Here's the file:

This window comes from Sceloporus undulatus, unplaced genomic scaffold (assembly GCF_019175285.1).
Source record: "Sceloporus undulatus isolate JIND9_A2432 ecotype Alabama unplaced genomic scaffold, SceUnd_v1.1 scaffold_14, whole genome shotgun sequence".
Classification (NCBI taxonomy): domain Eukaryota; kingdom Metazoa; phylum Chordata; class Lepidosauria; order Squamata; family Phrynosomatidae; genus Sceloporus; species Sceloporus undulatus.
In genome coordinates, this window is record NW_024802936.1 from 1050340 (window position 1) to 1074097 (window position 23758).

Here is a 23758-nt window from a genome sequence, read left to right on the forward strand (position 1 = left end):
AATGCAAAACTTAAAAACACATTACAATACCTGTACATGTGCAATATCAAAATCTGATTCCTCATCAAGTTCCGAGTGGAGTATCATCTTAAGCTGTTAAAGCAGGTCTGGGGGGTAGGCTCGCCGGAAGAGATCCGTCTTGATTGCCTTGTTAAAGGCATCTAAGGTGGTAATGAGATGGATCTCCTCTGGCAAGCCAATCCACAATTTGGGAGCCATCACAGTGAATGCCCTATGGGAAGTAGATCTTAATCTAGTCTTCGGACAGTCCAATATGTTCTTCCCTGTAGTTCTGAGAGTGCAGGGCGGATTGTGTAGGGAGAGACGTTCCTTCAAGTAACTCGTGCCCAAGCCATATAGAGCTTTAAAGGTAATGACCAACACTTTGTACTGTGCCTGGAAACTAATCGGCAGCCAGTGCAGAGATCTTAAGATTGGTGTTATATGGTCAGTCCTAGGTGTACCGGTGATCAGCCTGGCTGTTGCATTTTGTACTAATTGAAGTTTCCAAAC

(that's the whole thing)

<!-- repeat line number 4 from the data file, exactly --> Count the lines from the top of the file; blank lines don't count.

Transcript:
In genome coordinates, this window is record NW_024802936.1 from 1050340 (window position 1) to 1074097 (window position 23758).